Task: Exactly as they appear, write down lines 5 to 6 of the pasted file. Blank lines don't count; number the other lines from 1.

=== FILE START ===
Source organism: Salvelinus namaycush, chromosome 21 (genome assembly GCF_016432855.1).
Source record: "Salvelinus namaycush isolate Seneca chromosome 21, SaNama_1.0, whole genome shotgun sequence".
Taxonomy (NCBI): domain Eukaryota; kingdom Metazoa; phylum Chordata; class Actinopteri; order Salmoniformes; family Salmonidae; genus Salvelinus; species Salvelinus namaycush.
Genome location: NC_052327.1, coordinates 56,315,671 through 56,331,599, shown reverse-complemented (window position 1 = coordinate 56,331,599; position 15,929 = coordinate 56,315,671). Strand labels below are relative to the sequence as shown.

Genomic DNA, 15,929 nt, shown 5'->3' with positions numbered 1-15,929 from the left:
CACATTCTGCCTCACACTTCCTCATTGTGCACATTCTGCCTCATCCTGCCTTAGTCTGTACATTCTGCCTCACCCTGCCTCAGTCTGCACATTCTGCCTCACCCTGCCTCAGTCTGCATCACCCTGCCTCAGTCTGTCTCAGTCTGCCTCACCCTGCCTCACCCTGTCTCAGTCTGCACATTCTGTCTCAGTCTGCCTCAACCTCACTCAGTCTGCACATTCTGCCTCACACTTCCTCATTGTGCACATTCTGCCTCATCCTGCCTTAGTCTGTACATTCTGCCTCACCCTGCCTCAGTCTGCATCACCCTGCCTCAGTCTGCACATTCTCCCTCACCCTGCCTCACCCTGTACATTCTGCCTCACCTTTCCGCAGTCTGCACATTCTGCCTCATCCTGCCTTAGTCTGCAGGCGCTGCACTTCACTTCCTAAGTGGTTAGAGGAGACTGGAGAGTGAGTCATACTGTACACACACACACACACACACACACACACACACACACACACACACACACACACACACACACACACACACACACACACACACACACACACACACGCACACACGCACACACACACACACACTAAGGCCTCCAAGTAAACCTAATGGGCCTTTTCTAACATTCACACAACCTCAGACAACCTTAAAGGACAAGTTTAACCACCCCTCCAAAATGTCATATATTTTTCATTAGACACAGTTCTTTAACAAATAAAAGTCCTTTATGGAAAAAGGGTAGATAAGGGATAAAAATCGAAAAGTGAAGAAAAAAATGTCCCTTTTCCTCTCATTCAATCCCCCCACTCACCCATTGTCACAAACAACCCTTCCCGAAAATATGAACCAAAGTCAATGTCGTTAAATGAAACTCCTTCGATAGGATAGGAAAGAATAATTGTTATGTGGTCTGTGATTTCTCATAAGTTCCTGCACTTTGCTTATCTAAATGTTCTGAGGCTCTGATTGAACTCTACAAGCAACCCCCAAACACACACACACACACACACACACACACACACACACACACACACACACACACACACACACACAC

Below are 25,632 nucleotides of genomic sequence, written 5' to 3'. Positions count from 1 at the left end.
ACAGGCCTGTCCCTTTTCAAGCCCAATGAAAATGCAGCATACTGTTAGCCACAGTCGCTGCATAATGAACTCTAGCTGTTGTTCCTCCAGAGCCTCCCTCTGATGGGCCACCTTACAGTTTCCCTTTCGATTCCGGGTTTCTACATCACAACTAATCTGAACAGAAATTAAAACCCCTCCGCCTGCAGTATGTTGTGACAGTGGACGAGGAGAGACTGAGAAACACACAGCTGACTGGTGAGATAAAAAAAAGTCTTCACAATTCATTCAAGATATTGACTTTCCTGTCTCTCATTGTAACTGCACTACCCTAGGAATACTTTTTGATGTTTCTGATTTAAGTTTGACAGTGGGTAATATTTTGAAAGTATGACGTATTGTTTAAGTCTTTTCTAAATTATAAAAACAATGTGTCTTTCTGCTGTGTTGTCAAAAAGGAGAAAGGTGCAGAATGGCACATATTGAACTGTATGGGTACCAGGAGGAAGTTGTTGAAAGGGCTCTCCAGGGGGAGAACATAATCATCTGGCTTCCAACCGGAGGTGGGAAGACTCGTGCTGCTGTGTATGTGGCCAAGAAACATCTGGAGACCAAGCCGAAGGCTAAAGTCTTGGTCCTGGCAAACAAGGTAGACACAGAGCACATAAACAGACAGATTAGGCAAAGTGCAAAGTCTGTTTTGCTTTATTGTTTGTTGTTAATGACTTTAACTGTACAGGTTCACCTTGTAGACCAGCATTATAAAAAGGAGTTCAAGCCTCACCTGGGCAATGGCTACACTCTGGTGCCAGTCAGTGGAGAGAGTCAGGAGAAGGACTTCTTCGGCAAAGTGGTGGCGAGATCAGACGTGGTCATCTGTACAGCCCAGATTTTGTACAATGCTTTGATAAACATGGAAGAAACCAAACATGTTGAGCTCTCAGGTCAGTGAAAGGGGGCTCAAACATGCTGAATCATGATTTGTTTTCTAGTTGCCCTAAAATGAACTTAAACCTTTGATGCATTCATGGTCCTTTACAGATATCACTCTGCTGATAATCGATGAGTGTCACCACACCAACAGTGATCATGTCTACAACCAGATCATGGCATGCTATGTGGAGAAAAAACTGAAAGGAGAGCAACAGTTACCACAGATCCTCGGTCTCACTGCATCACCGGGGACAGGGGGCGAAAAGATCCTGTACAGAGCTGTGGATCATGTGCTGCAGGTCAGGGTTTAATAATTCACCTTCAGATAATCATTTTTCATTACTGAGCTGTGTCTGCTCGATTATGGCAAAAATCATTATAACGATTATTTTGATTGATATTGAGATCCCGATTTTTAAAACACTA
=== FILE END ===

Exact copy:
Genomic DNA, 15,929 nt, shown 5'->3' with positions numbered 1-15,929 from the left:
CACATTCTGCCTCACACTTCCTCATTGTGCACATTCTGCCTCATCCTGCCTTAGTCTGTACATTCTGCCTCACCCTGCCTCAGTCTGCACATTCTGCCTCACCCTGCCTCAGTCTGCATCACCCTGCCTCAGTCTGTCTCAGTCTGCCTCACCCTGCCTCACCCTGTCTCAGTCTGCACATTCTGTCTCAGTCTGCCTCAACCTCACTCAGTCTGCACATTCTGCCTCACACTTCCTCATTGTGCACATTCTGCCTCATCCTGCCTTAGTCTGTACATTCTGCCTCACCCTGCCTCAGTCTGCATCACCCTGCCTCAGTCTGCACATTCTCCCTCACCCTGCCTCACCCTGTACATTCTGCCTCACCTTTCCGCAGTCTGCACATTCTGCCTCATCCTGCCTTAGTCTGCAGGCGCTGCACTTCACTTCCTAAGTGGTTAGAGGAGACTGGAGAGTGAGTCATACTGTACACACACACACACACACACACACACACACACACACACACACACACACACACACACACACACACACACACACACACACACACACACACACACGCACACACGCACACACACACACACACTAAGGCCTCCAAGTAAACCTAATGGGCCTTTTCTAACATTCACACAACCTCAGACAACCTTAAAGGACAAGTTTAACCACCCCTCCAAAATGTCATATATTTTTCATTAGACACAGTTCTTTAACAAATAAAAGTCCTTTATGGAAAAAGGGTAGATAAGGGATAAAAATCGAAAAGTGAAGAAAAAAATGTCCCTTTTCCTCTCATTCAATCCCCCCACTCACCCATTGTCACAAACAACCCTTCCCGAAAATATGAACCAAAGTCAATGTCGTTAAATGAAACTCCTTCGATAGGATAGGAAAGAATAATTGTTATGTGGTCTGTGATTTCTCATAAGTTCCTGCACTTTGCTTATCTAAATGTTCTGAGGCTCTGATTGAACTCTACAAGCAACCCCCAAACACACACACACACACACACACACACACACACACACACACACACACACACACACACACACACAC